Satterwhite is also optimistic that the school's recently introduced courses on computer science will continue to gain traction in the coming years. "It's been a great experience for the kids," Satterwhite said. Los Altos offers two classes, Introduction to Computer Science, which was started this year, and AP Computer Science, which was added two years ago.
It wasn't easy to get the two classes into the high school's course catalog, Satterwhite said. For years the school tried to introduce computer science classes, but they never took off. "I really don't know why," the principal shrugged.
Jane Broom, director of community affairs at Microsoft, said she has a few ideas as to why public high schools have had a hard time getting computer science programs up and running.
According to Broom, there are several "big systemic issues that make it difficult for schools to offer computer science courses."
In many school districts, computer science classes are considered electives and don't count toward a student's required math or science credits. That means a student interested in taking a computer science course would have to carve time out of an already busy schedule to take a class that isn't going to count toward what he needs to graduate. "It's a huge deterrent," Broom said.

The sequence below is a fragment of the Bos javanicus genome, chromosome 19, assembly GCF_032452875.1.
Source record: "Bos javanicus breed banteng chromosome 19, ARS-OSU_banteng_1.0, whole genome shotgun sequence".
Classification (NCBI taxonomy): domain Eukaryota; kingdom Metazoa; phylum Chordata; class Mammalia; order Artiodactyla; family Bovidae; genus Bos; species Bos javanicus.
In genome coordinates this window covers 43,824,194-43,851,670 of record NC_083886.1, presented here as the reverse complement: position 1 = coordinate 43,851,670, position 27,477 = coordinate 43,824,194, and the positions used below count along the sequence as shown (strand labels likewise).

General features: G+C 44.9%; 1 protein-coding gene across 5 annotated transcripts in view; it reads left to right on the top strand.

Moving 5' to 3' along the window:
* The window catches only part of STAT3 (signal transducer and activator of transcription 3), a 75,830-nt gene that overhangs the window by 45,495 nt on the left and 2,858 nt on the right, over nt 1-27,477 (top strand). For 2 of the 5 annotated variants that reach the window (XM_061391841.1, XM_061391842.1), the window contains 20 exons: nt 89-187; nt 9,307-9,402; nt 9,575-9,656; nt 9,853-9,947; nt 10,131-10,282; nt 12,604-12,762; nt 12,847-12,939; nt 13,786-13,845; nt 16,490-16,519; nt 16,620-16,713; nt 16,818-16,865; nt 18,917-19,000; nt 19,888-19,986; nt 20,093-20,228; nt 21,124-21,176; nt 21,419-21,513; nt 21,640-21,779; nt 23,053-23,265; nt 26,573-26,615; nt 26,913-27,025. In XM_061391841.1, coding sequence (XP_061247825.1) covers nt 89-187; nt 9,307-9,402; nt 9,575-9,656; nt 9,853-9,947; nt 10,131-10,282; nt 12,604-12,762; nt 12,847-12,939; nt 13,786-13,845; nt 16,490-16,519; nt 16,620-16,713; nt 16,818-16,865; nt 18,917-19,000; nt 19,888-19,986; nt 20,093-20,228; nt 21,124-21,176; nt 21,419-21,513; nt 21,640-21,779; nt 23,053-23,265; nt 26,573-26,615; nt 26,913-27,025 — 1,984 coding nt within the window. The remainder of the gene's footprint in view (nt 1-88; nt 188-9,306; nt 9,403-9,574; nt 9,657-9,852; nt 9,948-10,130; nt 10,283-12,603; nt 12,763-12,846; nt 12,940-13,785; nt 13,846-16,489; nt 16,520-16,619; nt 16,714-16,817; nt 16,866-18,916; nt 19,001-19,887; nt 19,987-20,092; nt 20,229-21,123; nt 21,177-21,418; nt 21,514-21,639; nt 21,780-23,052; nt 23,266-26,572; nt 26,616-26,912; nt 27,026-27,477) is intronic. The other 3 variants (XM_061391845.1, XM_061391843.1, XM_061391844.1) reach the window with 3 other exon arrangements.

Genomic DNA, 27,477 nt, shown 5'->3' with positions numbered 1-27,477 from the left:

Funding also poses a challenge for some districts. The hardware, software and infrastructure needed to teach computer science classes is expensive. And because of what Broom identified as a bureaucratic error in federal law, computer science classes aren't counted under the STEM — or science, technology, engineering and math — category of courses.